The Notebook House Floor Plan and Renovations
February 3, 2021
This Valentine's Day, we're thinking about the romance of home repairs by taking a close look at the movie The Notebook. The plot of the movie is primarily about a young couple. But alongside the love story is a home restoration story of how an old waterfront home can be transformed into a showcase.
As building repair experts, we took a close look at The Notebook house and what Noah was up against during the restoration process.
In a new 3D floor plan of the house from The Notebook, you can see for yourself how a rundown and neglected property was repaired. Learn more about the home repair details that contributed to the total restoration of this old southern gem.
How Much of The Notebook's Plot Focused on the House?
The Notebook is a romantic drama. It's not a DIY show or This Old House. And yet, repairing the old southern house was a theme that ran throughout the movie.
It started with a young couple, Noah (Ryan Gosling) and Allie (Rachel McAdams), daydreaming about a home they might share together.
During their summer love, they visited a rundown mansion that had more things wrong with it than could be named. But as Noah said, "It's right on the water. And there's a big old barn out there. I could turn that into my workshop."
Even though the couple split up, Noah's dad helped him purchase this dream home, and the father-and-son team began working on restoring it together. After his father passed, Noah obsessively threw himself into the repairs.
After the renovations were complete, the plantation house was a showcase. It attracted several offers above the asking price, but Noah turned them all down. When a photo of the restored house made it into the local newspaper, the house was what brought Allie back to him.
How Did Noah Rebuild the House from The Notebook?
In the movie, we see the actor fixing the roof, tearing off the second-story porch, repairing the third-story porch, replacing the windows, and painting.
However, the before-and-after scenes of the house show that it needed many more repairs than was shown in the on-screen montage. After all, the house was built in the 1850s.
If the house from The Notebook was being restored in real life, Noah would have started with waterproofing, adding a sump pump, and installing a whole-house dehumidifier. The house is so close to the water that it probably flooded during its years of neglect.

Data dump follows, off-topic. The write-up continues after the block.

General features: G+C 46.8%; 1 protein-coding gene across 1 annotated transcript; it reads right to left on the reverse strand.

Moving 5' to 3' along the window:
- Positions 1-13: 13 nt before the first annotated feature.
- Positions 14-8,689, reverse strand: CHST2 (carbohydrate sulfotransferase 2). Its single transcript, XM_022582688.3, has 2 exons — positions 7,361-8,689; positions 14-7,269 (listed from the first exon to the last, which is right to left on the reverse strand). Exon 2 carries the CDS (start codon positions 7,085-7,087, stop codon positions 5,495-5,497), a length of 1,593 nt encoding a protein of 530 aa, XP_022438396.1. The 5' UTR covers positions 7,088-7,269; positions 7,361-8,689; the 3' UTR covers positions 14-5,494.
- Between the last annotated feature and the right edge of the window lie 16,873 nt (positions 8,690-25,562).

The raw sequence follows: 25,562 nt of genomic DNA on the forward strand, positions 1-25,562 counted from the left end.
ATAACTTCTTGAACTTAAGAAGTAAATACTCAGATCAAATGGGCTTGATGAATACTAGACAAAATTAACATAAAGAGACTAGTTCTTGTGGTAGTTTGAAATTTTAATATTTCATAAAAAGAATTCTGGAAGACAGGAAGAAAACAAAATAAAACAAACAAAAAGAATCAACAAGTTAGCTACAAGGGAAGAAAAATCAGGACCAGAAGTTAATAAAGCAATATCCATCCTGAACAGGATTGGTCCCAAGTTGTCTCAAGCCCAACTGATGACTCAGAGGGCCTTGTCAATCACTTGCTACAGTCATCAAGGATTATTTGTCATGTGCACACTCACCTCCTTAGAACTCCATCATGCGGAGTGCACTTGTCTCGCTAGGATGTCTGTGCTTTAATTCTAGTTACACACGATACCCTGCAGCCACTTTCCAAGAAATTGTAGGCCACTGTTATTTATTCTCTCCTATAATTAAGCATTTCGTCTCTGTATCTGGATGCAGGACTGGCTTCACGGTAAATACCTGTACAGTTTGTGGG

By addressing any water problems first, a new owner could feel confident that their repairs wouldn't be ruined after the next big storm or hurricane. No homeowner wants to repeat the process of refinishing the floors or repairing the stairs.
The house also needed structural renovations, including leveling the foundation, stabilizing the leaning chimney, and repairing beams to make sure that all floors and staircases are safe. It needed new electrical systems and updated plumbing. Plus, the yard needed a tremendous amount of work to clean up the brambles and fallen trees. Inside the home, it needed a complete rehab and interior finishing including cabinetry, painting, and furniture.
Where Is the House from The Notebook?
The house used in filming The Notebook is located outside of Charleston, SC, on Wadmalaw Island. It's a private residence known as Martin’s Point Plantation. However, when Nicholas Sparks wrote the book, he set the story a little farther north in New Bern, NC.
By making the movie in the Charleston, SC, area, the crew had access to additional filming locations needed for the story, including the College of Charleston, Mount Pleasant, and Cypress Gardens where the boat scene with the birds was filmed.
For Noah and Allie's house, the filmmakers decided to use a beautiful building and modify it to look neglected for the earlier movie scenes. With 4,255 square feet, five bedrooms, and four-and-a-half bathrooms, the big old house is a Southern gem. Its location on a point of land means it's surrounded by water, and there are views from nearly every room.
Want to Look Inside the Houses From Other Movies?
The house from The Notebook isn't the only on-screen home you can look inside. Three-dimensional floor plans are also available for the house from Home Alone where you can find 14 different booby traps that Kevin set for the Wet Bandits.
Plus, you can walk through another holiday classic. The infographic of the house from A Christmas Story lets you spot the house differences to discover some of the best scenes from the movie.
Do You Want to Transform Your Home?
Whether you're doing a major restoration like in The Notebook or you have more modest house plans, home repair experts can help you make smart decisions to improve the building's integrity and comfort.
Our partners at Tar Heel Basement Systems, Mount Valley Foundation Services, and Dry Pro Systems have shown that successful home renovations in North Carolina and South Carolina homes start with effective basement waterproofing, foundation repair, and crawl space repair. Sign up for a free inspection to learn how the structural changes you make to your basement or ground floor can have a dramatic effect on your home.